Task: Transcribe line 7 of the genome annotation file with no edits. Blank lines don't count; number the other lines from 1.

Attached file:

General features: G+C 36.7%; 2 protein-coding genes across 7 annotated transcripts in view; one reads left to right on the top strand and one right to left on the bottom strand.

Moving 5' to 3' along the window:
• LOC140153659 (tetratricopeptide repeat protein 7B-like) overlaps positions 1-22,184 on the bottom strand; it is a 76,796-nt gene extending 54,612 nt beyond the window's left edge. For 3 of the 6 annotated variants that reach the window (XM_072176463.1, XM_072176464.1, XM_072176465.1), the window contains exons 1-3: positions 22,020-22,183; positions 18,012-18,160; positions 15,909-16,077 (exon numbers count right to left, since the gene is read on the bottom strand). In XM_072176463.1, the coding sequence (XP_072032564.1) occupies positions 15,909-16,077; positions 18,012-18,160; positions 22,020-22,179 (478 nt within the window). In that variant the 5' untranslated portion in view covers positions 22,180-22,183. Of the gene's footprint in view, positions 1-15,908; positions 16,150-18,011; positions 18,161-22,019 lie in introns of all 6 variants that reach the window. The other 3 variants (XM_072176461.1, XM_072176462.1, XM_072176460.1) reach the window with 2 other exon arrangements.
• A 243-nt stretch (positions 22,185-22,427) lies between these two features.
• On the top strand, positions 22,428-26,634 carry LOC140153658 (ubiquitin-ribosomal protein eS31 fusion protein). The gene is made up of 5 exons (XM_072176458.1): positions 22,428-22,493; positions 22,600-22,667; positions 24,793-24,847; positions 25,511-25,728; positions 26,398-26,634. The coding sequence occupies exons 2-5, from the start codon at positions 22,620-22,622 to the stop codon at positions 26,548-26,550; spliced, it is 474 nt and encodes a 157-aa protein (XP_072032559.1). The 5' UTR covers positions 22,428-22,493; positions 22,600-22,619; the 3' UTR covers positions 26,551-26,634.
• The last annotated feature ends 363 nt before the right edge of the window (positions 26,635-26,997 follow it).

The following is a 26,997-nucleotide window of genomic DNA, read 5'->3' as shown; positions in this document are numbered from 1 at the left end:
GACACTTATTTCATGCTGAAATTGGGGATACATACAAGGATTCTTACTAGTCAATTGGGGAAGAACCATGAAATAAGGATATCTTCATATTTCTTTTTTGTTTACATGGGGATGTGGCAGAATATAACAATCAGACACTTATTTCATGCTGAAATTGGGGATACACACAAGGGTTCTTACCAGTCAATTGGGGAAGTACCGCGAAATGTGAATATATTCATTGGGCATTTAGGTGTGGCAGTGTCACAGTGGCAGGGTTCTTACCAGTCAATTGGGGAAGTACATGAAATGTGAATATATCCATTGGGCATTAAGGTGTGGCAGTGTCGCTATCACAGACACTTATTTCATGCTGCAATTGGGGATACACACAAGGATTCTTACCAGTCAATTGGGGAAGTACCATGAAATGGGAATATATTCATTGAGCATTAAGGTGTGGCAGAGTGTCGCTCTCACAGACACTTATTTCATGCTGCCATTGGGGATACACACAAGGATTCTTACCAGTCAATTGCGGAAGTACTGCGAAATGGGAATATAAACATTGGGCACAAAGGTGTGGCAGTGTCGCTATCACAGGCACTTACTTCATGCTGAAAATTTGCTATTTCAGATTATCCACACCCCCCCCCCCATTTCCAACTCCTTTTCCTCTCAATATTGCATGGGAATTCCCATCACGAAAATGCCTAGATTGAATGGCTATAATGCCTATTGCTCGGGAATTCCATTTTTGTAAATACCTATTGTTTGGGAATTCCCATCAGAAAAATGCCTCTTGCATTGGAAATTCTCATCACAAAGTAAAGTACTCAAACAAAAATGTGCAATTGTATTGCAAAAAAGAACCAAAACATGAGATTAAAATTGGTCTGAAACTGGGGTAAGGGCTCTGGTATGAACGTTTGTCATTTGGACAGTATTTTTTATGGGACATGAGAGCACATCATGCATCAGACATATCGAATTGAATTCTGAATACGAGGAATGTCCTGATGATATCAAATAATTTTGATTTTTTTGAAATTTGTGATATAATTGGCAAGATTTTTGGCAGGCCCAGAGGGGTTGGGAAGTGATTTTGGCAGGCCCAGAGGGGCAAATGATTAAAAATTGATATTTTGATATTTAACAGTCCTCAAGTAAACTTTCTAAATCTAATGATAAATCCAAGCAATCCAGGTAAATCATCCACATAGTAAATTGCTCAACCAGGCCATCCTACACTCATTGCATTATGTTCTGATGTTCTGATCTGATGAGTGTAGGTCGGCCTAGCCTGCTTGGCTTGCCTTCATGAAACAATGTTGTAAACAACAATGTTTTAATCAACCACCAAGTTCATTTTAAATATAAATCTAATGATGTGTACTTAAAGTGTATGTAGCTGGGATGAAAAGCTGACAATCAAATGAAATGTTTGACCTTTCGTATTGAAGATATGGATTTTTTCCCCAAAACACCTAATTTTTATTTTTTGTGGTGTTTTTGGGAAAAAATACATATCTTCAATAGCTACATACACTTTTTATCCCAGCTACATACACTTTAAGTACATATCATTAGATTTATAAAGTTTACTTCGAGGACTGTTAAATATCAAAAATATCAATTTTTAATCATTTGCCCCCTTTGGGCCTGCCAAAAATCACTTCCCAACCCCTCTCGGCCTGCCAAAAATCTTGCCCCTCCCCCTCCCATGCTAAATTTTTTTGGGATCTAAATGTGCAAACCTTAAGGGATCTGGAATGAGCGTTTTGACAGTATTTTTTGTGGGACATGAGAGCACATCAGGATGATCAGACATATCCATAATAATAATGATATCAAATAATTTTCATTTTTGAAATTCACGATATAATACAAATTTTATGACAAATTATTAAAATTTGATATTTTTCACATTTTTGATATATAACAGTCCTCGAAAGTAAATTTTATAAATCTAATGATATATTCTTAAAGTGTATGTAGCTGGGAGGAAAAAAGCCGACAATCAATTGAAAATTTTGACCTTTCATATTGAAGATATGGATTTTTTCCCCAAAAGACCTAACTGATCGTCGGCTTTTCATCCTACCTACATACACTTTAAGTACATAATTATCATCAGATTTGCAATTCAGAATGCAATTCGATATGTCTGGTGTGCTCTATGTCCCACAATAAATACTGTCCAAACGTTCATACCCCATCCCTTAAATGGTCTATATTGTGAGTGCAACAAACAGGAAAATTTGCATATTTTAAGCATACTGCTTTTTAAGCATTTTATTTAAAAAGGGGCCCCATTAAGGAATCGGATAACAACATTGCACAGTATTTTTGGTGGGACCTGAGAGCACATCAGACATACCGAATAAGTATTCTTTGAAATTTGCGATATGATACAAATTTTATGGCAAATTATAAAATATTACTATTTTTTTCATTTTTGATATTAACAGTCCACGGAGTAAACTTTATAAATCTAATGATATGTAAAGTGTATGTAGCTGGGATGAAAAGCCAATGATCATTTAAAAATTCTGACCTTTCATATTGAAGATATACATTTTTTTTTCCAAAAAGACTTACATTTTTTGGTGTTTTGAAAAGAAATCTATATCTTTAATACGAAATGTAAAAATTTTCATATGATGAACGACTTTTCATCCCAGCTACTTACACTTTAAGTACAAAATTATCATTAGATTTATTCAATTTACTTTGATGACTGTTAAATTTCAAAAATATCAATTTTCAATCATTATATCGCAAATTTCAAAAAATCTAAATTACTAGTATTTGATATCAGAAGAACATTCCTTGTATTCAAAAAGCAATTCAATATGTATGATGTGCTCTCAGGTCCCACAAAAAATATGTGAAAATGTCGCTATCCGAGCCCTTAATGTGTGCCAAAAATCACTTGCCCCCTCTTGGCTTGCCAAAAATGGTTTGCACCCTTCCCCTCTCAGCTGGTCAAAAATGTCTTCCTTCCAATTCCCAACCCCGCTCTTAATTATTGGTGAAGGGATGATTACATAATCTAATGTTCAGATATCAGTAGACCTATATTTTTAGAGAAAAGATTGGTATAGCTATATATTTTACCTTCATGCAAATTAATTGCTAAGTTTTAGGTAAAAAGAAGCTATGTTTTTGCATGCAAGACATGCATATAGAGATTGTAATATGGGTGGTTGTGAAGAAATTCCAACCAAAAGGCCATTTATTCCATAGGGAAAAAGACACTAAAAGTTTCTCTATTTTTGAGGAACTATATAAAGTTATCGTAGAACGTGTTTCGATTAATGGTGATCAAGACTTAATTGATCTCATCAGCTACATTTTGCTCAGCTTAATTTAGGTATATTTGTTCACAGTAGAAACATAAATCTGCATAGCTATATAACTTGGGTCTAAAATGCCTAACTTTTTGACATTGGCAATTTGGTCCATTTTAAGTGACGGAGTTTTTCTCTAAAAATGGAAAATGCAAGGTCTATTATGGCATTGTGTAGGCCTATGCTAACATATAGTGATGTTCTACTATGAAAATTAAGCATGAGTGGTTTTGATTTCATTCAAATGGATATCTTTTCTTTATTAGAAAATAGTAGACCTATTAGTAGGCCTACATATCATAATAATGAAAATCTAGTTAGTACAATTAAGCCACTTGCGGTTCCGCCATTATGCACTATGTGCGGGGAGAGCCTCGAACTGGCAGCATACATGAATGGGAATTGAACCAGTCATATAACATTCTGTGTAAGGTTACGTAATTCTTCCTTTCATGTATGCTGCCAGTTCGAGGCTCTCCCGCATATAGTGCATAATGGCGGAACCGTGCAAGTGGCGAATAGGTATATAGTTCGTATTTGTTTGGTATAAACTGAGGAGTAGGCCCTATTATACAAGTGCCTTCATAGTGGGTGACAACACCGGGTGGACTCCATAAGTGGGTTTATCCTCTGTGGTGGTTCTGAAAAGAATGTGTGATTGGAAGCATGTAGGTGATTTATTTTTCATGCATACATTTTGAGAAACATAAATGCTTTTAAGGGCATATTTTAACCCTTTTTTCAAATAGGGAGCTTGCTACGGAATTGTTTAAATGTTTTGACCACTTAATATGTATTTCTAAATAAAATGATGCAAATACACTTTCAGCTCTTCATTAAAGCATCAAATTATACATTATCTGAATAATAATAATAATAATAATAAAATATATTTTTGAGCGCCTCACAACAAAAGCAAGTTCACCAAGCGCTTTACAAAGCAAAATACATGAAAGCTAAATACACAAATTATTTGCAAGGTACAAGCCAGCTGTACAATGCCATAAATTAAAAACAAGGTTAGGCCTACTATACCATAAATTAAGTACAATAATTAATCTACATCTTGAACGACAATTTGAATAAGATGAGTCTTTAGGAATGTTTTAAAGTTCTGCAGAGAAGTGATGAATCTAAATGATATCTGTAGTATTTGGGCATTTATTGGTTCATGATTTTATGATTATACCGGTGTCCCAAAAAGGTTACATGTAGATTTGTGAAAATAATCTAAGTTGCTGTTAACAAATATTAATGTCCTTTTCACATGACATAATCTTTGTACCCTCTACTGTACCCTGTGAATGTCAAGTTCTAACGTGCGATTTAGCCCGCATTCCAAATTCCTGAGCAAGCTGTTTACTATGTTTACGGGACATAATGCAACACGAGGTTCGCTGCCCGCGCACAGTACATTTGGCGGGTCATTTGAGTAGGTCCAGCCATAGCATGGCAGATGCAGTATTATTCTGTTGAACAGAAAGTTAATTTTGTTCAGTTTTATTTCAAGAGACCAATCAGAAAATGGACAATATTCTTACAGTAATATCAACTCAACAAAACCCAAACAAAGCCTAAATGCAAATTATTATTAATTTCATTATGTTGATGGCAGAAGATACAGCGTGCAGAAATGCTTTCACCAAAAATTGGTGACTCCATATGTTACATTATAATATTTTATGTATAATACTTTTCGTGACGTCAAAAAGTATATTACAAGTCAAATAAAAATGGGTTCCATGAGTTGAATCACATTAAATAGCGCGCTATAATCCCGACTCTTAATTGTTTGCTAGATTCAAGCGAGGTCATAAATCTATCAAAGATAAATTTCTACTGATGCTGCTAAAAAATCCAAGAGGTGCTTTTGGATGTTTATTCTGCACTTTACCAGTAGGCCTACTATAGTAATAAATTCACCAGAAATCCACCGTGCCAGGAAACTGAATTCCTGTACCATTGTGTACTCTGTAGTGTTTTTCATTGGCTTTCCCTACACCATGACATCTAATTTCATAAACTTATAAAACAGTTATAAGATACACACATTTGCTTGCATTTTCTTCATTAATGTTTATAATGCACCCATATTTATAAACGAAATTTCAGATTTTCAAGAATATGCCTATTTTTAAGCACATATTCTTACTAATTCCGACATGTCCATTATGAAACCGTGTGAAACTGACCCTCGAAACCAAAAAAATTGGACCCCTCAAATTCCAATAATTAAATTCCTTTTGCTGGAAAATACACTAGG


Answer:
The following is a 26,997-nucleotide window of genomic DNA, read 5'->3' as shown; positions in this document are numbered from 1 at the left end: